The urban planning under former Mayor Ed Lee, who encouraged the tech boom that has transformed the city, and under the current mayor, London Breed, has been indescribably bad. The city has encouraged a massive increase in tech office space, bringing tens of thousands of new workers (many of them high-paid) into a city that had no available housing.

Then those new tech jobs created tens of thousands of service-sector jobs, many of which pay barely minimum wage—and there’s a vast shortage of affordable housing for those workers.

The imbalance is the main reason why so many poor, working-class, and middle-class people and families have been forced out of San Francisco. It’s a primary cause of homelessness. It’s an urban disgrace.

Prop. E would restore some sanity. It would simply say that the city should stop approving more office space until there’s enough affordable housing for the new workers.

Prop. E won’t damage the city’s economy, as opponents claim. It would do the opposite: Today, hundreds of small businesses are closing, neighborhoods are facing either displacement or decay, and conventions are fleeing because of the homeless crisis. Restoring some balance to the jobs-housing situation would help the city recover from a tech-boom earthquake that has shaken us to the core.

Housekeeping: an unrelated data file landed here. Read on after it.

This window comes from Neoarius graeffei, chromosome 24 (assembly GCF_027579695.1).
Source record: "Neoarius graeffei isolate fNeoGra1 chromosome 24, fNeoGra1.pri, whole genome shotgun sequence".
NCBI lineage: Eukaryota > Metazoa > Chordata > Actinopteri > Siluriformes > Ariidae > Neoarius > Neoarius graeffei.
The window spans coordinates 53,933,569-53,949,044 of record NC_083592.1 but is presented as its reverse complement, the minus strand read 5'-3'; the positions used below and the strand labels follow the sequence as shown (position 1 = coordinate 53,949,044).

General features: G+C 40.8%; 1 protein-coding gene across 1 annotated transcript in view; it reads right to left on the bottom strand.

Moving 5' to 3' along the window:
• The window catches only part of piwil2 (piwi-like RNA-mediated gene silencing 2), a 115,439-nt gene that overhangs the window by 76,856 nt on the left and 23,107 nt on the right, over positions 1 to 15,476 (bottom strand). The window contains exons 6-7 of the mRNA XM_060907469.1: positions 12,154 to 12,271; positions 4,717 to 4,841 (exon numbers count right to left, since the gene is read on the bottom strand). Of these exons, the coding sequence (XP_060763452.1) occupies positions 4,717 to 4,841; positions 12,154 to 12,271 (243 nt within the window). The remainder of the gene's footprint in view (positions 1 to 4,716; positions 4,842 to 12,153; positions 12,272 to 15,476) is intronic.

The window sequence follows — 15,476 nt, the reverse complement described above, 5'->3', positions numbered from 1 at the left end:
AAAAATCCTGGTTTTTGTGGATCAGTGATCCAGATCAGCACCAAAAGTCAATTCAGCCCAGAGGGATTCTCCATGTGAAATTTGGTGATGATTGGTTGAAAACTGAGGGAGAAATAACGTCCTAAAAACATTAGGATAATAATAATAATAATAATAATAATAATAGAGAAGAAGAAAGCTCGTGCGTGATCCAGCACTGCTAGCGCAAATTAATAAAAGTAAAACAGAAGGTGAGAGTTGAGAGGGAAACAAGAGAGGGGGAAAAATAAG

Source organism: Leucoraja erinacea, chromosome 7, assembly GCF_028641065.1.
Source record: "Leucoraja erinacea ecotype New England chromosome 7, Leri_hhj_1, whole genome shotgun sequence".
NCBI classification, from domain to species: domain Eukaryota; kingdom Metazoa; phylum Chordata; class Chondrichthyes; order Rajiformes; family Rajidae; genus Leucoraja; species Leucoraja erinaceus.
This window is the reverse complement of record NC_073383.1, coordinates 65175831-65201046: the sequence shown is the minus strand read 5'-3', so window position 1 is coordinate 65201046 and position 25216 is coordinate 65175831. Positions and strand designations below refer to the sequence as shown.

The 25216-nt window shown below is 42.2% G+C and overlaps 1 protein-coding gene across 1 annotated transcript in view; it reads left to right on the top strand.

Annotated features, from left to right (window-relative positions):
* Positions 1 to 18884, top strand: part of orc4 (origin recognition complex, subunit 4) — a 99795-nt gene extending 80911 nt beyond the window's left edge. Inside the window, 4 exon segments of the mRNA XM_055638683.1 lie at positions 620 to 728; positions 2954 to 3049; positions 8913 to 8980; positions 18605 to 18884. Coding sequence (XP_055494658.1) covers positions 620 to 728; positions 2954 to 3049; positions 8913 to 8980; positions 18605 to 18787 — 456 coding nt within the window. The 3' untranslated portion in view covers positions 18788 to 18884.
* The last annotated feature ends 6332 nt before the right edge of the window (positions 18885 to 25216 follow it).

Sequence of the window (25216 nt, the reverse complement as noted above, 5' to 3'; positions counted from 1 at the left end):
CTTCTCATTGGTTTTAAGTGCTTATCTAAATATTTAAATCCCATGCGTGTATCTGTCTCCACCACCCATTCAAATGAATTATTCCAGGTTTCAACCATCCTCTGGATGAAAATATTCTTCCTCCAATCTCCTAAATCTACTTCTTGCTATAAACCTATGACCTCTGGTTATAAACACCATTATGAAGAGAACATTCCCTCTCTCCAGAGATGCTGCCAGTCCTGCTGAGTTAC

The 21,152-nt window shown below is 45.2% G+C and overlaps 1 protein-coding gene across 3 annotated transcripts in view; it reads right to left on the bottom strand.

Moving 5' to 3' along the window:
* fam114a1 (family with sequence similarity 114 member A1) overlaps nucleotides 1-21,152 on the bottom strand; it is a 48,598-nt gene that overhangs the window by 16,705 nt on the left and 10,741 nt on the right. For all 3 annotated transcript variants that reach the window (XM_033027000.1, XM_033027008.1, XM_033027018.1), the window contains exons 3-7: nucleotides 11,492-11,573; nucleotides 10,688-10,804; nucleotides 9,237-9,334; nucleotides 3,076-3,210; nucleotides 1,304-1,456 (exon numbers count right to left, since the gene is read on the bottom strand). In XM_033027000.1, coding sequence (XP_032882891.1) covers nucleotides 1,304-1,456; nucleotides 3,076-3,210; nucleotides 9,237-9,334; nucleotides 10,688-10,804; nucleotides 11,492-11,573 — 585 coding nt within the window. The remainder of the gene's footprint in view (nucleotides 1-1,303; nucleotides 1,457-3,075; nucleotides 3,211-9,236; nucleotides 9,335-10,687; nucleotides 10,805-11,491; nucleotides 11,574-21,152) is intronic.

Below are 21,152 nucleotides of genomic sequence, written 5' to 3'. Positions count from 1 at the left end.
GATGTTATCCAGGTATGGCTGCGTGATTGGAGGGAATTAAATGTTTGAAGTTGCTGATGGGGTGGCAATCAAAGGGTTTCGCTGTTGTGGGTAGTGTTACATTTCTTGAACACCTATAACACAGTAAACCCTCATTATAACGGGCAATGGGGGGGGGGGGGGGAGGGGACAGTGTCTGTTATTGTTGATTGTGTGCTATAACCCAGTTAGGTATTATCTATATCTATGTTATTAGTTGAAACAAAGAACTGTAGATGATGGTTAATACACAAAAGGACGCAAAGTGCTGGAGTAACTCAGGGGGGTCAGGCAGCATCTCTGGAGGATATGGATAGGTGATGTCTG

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If Bloomberg Wants to Buy an Election, He Should Run as a Republican Against Trump—Not Sabotage Democrats

By Robert McChesney (commondreams.org)

February 11, 2020

If Bloomberg Wants to Buy an Election, He Should Run as a Republican Against Trump—Not Sabotage Democrats

The mega-billionaire should be running against Trump in the Republican primaries, not as a Democrat. If he actually cared about this country more than stroking his massive ego that is exactly what he would be doing.

by Robert McChesney, contributor

Presidential candidate Michael Bloomberg is one of the 10 richest persons in the world, with a net worth approaching $60 billion, depending upon the vagaries of the stock and bond markets on any given day.

For anyone who is not a billionaire, it is almost impossible to grasp just how much money this is for a single human being. It would be like calculating the distance of our planet to a distant galaxy in centimeters. Bloomberg could spend $100 million every single day on his presidential campaign between now and election day in November—basically more than any candidate except Bloomberg and fellow billionaire Tom Steyer have spent so far in the entire 2019-20 election cycle—and he would still have a net worth greater than $30 billion. He would remain one of the 30 richest people in the world.

Think about that. Money basically means nothing to Bloomberg. It makes no material difference to his life—anymore than losing a penny would to most people—to spend all this money. At age 77, why the hell not? And wouldn’t it be fun to be president? You only live once.